— Florida forward Nick Bjugstad has just six goals in 46 games this season, and his ice time is way down. That’s not what the Panthers were expecting when they signed him to a six-year deal, and the 24-year-old is committed to turning things around. “Trust me, no one is more disappointed with this than I am. I’ll do my best to change things this summer.” (Miami Herald)
— Another young forward who’s endured a frustrating season is Vancouver’s Jake Virtanen. The sixth overall draft pick in 2014, Virtanen is currently in the AHL, where he only has seven goals in 56 games for the Utica Comets. “It hasn’t been all roses for Jake down in the AHL,” said coach Travis Green. “We’ve been very honest with him. Are we hard on him? Sometimes. But with that, there’s good dialogue. He understands that and is confident his game is going in the right direction, even though it’s hard sometimes.” (The Province)
— An interview with former All-Star Game MVP John Scott, who seems to be keeping busy in his post-NHL career. One of his hobbies? Making his own sausages. (The Athletic)
Enjoy the games!
It wasn’t a good performance from Corey Crawford in Saturday’s 7-0 loss in Florida — the Chicago starter was hooked after allowing four goals on 25 shots.
Of course, it wasn’t a good night for the guy that replaced Crawford, either.
Scott Darling was torched for three goals on six shots against the Panthers, but now gets the first crack at redemption — Darling will start tonight when Chicago gets back into action in Tampa Bay.
The Lightning are hopeful they’ll have as much success against Darling — and maybe even Crawford — as the Panthers did on the weekend. Tampa Bay is desperate for points, and heads into tonight’s action sitting three points back of Boston for the final wild card spot in the Eastern Conference. The Bruins are idle tonight, but the Isles — who have 82 points, to Tampa Bay’s 81 — are in action, hosting Nashville.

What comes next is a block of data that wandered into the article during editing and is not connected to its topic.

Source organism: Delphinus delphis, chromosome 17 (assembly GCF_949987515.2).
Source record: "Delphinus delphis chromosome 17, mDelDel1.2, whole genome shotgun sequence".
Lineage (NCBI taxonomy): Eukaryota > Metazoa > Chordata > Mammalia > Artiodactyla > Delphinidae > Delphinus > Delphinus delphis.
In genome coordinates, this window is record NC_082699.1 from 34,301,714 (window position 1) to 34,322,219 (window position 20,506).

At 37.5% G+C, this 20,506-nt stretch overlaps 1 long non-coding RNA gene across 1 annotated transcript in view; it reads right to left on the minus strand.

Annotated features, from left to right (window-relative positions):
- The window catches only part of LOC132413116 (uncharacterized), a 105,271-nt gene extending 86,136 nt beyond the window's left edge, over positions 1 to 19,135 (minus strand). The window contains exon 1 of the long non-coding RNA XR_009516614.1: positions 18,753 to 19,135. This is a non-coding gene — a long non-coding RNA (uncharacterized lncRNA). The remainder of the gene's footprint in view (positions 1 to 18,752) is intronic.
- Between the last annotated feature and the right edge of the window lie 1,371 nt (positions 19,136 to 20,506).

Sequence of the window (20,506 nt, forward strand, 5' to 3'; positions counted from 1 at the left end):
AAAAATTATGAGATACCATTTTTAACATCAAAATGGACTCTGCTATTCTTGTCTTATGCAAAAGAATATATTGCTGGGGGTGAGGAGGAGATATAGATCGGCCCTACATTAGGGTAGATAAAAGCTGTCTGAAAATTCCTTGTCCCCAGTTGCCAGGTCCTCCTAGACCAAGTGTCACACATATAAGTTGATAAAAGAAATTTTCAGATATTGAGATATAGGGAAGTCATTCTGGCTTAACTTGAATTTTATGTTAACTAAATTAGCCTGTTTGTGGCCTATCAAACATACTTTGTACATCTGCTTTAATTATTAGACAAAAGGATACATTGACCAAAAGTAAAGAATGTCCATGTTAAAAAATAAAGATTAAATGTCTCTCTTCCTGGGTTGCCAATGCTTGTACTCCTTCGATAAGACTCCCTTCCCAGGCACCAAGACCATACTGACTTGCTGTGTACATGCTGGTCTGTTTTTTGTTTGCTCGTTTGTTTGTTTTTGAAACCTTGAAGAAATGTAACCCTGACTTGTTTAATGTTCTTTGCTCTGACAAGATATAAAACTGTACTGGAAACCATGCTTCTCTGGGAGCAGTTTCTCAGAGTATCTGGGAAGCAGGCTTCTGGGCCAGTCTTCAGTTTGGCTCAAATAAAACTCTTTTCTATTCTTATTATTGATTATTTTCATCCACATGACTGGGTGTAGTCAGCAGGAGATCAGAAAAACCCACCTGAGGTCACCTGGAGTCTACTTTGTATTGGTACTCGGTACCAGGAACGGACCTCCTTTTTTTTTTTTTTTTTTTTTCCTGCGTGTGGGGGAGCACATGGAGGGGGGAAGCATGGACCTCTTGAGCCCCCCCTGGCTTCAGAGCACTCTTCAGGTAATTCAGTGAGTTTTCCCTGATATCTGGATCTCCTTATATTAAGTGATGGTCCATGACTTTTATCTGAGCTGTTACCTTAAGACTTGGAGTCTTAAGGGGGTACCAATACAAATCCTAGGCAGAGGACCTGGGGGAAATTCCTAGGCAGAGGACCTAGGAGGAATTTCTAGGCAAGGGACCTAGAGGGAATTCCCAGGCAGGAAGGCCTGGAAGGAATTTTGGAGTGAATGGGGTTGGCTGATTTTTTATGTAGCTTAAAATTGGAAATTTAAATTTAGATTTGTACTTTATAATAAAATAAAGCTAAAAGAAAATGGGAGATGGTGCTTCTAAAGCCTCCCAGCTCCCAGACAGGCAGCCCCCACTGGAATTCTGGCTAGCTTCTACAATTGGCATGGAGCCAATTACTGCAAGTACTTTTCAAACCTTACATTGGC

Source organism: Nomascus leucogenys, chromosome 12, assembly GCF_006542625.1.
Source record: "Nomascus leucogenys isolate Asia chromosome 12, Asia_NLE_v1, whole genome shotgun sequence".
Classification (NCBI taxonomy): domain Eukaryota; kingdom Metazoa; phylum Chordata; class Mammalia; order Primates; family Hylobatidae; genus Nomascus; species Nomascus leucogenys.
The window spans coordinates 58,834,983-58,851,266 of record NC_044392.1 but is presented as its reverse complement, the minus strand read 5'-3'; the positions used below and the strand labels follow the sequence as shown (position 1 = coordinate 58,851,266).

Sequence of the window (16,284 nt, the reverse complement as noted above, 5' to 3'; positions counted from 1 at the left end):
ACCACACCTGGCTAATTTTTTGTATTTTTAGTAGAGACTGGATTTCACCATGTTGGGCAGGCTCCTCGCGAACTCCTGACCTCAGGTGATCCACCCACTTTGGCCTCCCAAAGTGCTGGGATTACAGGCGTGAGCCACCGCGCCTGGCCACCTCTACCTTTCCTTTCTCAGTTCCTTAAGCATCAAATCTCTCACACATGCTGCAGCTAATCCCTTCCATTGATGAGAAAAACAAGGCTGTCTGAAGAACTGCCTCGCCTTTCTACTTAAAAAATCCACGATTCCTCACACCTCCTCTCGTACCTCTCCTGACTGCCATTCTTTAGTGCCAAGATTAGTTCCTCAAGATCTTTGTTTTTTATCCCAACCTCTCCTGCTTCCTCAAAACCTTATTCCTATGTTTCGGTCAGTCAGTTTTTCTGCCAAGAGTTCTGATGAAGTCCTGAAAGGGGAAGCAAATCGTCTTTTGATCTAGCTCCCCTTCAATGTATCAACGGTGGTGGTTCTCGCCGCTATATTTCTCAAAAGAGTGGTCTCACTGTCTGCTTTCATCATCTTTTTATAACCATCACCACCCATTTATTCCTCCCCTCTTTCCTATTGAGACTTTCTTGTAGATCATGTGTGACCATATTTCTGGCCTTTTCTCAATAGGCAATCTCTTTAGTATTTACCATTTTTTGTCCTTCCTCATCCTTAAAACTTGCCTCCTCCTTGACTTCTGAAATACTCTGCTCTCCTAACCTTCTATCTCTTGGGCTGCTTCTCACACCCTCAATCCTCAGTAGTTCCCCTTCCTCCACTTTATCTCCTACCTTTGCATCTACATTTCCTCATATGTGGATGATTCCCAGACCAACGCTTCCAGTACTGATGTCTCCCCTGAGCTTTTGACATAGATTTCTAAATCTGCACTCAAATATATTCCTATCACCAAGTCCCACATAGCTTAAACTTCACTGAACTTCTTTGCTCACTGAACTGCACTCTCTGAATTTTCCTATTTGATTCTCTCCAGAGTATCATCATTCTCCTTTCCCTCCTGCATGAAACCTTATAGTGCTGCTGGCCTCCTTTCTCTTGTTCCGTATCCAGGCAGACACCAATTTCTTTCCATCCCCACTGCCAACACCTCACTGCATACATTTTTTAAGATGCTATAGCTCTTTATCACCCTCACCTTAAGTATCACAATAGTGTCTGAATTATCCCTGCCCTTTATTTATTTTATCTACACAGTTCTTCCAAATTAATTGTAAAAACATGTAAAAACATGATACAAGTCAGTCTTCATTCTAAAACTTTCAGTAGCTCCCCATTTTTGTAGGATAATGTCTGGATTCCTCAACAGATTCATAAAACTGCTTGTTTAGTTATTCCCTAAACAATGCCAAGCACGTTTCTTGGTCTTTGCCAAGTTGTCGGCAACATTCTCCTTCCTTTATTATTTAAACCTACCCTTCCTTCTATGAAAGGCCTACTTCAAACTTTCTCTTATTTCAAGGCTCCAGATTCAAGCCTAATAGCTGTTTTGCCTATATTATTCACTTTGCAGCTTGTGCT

So it’s a big night for Tampa, to say the least. Appropriately, Andrei Vasilevskiy will get the start, after stopping 29 of 30 shots in a big OT win over Detroit on Friday.
— We mentioned the Isles-Preds game above, and it’ll be Thomas Greiss in goal for the host team. It’s his second straight start, having played in Saturday’s loss to Boston, and it comes ahead of the recently recalled Jaroslav Halak. No word yet on a Preds starter.
— Jake Allen‘s ridiculous month (7-1-1, .951 save percentage) continues with a start against the Coyotes. Mike Smith will be in goal for the visitors, looking to snap a five-game personal losing streak.
— The Flames will stick with Brian Elliott when they host the Avs tonight. No word yet on a Colorado starter.
The NHL’s Department of Player Safety has come down on San Jose tough guy Micheal Haley.
On Monday, Haley was suspended one game for his sucker punch of Preds forward Calle Jarnkrok, near the end of Nashville’s 7-2 win over the Sharks on Saturday.
“Haley forcefully punches a player who is off balance, not engaged in the confrontation and not even looking when the punch is thrown,” the DoPS explained, via video. “This is a forceful punch on an opponent who is not able to defend himself at the time.”
The DoPS did acknowledge Jarnkrok’s hit on Haley that preceded the punch — Jarnkrok was given a boarding minor on the play — and also noted that Haley explained he was seeking retribution for said hit.
In addition, the DoPS acknowledged this was Haley’s first offense.
As a result of the suspension, Haley will now miss San Jose’s next game — tomorrow at home against the Rangers — and will be eligible to return on Thursday, when the Sharks take on the Oilers in Edmonton.
Haley will also forfeit $3,472.22 in salary to the Players’ Emergency Assistance Fund.